- None of these lessons are especially innovative. But that's the point. The French "art of insertion" isn't some unattainable initiative that American cities can't understand (name aside). Rather, it's more like a blend of America's existing complete streets movement with some core principles of strong surface transit. That's the "main lesson" of the French method, in Thompson's mind.

- "You want to figure out where you want to locate lines to serve major destinations, then you want to use the road system to get from here to there," he says. "Streets are a resource. They're a right-of-way that goes from building façade to building façade. You should not think of them as entirely just infrastructure for moving automobiles. There's lots of different claimants on the use of that space, and a major transit line can be one of those claimants. And it can be made not to be some intrusive monster but to function along with the urban fabric."

- To be sure, these are differences between French and U.S. cities that complicate the international exchange of tram insertion. The French government is generally more supportive of public transportation; the country's 1996 clean air act, in particular, encourages transit development at the expensive of car travel. The public good often trumps NIMBY interests in France, preventing long battles that end with building costly transit tunnels. (The one new French tram that does run underground, in Rouen, is often seen as a mistake.) Critically, French localities have dedicated transit funding in the form of a payroll tax.


M II A II R II K Oct 30, 2014 4:35 PM

Henning Larsen Architects to design train station for new Danish town

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Danish studio Henning Larssen has won an architecture competition to design an S-train station that will form the main transport hub in the centre of Vinge, the 350-hectare future city that will be built in the Frederikssund region, north of Copenhagen.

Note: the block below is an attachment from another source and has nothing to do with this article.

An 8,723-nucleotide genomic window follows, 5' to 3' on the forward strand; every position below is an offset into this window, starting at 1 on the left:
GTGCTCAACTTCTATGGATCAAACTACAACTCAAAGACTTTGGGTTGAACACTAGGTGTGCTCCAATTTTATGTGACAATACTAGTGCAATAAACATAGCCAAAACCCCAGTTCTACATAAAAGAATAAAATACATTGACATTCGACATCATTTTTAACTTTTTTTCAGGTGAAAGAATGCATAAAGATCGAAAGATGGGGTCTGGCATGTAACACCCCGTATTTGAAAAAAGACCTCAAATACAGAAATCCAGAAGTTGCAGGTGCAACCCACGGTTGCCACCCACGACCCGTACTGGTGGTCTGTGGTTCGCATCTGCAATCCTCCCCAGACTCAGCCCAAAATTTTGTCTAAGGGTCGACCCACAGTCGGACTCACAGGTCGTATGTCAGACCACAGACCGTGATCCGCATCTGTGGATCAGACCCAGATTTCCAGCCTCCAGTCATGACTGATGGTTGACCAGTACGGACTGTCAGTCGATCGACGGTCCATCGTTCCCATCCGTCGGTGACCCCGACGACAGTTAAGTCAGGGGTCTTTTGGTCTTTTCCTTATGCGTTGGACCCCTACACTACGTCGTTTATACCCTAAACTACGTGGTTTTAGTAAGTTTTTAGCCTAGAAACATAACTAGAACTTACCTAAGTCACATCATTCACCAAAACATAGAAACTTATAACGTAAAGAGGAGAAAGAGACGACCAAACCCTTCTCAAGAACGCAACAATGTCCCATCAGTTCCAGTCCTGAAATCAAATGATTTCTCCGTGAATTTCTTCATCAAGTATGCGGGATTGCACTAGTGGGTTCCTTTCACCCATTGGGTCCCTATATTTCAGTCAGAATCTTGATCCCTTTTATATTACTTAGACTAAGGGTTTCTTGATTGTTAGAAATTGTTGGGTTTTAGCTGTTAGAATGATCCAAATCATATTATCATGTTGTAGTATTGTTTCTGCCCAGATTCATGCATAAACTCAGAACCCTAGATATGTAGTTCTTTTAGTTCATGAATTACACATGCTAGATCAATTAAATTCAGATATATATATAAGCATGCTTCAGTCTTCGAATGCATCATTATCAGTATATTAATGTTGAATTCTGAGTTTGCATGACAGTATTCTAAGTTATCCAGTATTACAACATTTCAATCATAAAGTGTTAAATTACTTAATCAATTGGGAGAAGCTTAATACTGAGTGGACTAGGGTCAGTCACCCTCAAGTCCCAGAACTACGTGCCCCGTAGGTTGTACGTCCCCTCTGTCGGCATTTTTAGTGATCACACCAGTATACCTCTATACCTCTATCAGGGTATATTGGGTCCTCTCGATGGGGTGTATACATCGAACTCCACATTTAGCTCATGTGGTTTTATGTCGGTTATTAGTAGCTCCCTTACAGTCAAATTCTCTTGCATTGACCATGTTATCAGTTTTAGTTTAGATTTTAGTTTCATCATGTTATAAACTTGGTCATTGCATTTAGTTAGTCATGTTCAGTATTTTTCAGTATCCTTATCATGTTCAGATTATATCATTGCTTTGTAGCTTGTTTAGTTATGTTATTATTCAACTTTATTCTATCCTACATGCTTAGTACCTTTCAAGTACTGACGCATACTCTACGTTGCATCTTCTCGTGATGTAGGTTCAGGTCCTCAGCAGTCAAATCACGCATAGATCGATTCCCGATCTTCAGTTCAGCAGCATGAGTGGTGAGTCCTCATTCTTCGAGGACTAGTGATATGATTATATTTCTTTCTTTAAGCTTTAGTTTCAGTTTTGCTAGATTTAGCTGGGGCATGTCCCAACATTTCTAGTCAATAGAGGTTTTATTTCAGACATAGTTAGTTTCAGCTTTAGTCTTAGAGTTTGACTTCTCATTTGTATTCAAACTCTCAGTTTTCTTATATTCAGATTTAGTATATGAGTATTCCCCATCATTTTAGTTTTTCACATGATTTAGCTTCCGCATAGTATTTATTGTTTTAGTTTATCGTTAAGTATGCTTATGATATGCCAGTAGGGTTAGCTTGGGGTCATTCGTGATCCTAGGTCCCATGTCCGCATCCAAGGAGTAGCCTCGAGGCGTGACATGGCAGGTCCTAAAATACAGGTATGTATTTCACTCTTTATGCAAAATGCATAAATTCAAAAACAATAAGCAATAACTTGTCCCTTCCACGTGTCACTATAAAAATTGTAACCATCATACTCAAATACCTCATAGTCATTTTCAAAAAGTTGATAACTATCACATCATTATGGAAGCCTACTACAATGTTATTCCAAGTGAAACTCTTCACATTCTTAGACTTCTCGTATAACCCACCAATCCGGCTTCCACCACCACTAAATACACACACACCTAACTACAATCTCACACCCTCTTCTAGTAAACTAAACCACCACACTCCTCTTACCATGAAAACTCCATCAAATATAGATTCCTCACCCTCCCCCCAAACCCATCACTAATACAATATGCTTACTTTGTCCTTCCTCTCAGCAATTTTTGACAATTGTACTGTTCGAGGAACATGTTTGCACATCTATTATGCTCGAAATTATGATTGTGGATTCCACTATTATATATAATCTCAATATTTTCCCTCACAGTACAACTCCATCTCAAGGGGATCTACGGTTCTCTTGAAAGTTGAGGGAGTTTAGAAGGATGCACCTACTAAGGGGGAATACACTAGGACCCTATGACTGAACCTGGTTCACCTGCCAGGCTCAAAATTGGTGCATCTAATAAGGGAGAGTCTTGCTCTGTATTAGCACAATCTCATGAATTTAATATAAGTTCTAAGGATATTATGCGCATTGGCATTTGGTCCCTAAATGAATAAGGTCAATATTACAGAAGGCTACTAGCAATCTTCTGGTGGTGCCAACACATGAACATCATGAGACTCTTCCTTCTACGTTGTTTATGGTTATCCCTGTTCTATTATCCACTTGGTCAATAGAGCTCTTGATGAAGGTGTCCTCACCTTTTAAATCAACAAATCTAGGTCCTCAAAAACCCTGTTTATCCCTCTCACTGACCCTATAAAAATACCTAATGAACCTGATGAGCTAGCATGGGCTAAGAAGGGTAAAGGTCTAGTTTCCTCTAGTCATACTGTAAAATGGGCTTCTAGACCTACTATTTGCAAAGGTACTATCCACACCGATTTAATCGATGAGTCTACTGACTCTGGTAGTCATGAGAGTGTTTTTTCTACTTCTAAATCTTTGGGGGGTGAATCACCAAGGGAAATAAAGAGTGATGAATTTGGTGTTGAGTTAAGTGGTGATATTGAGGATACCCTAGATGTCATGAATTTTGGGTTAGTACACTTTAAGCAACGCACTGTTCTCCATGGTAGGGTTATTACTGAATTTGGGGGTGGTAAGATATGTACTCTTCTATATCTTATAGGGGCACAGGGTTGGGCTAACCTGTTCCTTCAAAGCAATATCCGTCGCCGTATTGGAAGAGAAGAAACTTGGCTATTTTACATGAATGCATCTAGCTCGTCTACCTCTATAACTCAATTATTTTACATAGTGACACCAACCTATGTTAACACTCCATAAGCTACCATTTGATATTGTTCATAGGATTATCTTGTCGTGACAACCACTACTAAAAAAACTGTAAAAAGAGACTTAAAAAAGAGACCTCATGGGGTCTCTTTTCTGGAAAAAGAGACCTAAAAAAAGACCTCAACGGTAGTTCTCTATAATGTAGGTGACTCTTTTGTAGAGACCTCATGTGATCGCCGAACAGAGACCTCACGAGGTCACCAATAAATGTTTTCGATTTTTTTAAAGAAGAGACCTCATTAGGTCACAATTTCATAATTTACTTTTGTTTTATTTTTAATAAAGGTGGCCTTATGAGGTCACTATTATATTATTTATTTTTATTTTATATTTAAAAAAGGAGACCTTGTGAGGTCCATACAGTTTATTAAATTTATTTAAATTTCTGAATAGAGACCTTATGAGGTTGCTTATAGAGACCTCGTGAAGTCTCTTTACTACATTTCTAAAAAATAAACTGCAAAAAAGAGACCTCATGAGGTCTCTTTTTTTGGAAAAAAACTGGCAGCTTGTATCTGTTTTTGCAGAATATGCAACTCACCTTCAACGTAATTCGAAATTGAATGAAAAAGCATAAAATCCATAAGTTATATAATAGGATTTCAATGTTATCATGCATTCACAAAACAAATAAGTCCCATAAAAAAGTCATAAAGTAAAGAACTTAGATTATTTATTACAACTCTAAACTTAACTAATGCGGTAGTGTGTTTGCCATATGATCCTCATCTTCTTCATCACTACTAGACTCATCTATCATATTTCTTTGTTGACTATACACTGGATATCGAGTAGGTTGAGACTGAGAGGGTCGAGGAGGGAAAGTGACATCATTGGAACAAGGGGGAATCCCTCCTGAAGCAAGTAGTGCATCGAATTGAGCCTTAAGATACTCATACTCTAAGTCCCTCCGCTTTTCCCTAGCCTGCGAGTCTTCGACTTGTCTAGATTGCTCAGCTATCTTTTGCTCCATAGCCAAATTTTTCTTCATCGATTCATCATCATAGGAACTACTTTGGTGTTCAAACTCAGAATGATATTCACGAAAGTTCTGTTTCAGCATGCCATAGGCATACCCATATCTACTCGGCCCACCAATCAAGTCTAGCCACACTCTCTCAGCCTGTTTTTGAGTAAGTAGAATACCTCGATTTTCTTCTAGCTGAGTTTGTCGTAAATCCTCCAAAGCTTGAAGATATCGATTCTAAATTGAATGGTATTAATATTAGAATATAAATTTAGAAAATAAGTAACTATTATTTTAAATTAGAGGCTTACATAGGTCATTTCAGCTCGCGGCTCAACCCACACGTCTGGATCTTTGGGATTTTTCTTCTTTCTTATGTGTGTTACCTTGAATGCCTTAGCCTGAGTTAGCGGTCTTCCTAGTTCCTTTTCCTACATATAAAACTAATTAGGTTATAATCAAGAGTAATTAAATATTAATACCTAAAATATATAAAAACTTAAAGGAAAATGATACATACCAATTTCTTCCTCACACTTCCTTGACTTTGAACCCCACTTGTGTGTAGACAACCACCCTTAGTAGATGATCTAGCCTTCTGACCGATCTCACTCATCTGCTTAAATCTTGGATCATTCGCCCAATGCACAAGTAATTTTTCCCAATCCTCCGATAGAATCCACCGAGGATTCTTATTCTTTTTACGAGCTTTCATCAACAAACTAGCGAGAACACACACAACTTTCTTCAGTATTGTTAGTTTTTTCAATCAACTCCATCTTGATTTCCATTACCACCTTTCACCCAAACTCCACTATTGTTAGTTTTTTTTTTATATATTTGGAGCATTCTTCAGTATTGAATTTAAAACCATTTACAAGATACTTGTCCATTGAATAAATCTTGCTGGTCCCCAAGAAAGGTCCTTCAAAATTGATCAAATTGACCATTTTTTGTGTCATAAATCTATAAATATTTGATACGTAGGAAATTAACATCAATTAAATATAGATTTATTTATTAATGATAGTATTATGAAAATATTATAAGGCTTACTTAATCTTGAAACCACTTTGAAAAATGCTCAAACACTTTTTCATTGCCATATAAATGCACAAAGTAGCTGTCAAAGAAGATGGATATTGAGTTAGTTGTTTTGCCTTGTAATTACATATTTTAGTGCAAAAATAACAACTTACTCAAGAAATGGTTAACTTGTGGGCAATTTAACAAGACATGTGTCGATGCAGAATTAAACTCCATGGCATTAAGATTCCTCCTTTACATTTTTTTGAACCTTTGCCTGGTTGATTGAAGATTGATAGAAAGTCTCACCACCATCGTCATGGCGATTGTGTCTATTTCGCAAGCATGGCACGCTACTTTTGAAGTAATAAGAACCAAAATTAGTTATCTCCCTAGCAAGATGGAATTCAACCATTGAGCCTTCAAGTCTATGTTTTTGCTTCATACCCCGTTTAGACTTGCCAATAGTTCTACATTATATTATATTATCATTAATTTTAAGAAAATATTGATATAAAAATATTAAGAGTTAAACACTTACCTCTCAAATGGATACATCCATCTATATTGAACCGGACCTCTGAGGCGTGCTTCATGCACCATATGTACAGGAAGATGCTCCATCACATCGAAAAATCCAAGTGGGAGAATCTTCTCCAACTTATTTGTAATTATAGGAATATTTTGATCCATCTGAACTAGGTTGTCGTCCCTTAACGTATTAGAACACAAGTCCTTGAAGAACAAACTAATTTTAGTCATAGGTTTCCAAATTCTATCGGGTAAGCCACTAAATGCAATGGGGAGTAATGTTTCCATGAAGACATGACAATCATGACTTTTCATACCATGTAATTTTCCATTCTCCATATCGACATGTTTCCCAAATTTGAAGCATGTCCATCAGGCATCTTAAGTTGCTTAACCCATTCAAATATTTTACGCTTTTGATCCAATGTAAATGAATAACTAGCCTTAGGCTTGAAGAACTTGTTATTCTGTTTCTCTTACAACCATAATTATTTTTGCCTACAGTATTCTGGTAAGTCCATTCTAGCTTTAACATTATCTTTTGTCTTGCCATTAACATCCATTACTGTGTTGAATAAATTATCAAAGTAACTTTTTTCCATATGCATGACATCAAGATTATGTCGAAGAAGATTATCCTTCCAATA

- The train station will connect the new city with neighbouring regional areas, as well as Copenhagen, and is expected to be built by 2017 ahead of the city's completion in 2033. Henning Larsen Architects had already created the master plan for the town, which will be the largest urban development project in Denmark to date and home to over 20, 000 inhabitants.

- "The easy accessibility to Vinge through public transport will increase its overall attractiveness, motivating businesses to establish in either the city centre or in the business area just north of the centre," said Henning Larsen Architects in a statement.

- Buildings of varying heights situated along the tracks are intended to integrate the station into the larger city infrastructure. "From the high-density environment of the city centre, the architecture gradually transitions to lower, more open building typologies, scaling down the building stock towards the surrounding open landscape," said the architects.


M II A II R II K Nov 8, 2014 6:56 PM

The difficulty people have in getting to jobs makes unemployment unnecessarily high

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IN THE OECD, a club mostly of rich countries, nearly 45m people are unemployed. Of these, 16m have been seeking work for over a year. Many put this apparently intractable scourge down to workers’ inadequate skills or overgenerous welfare states. But might geography also play a role?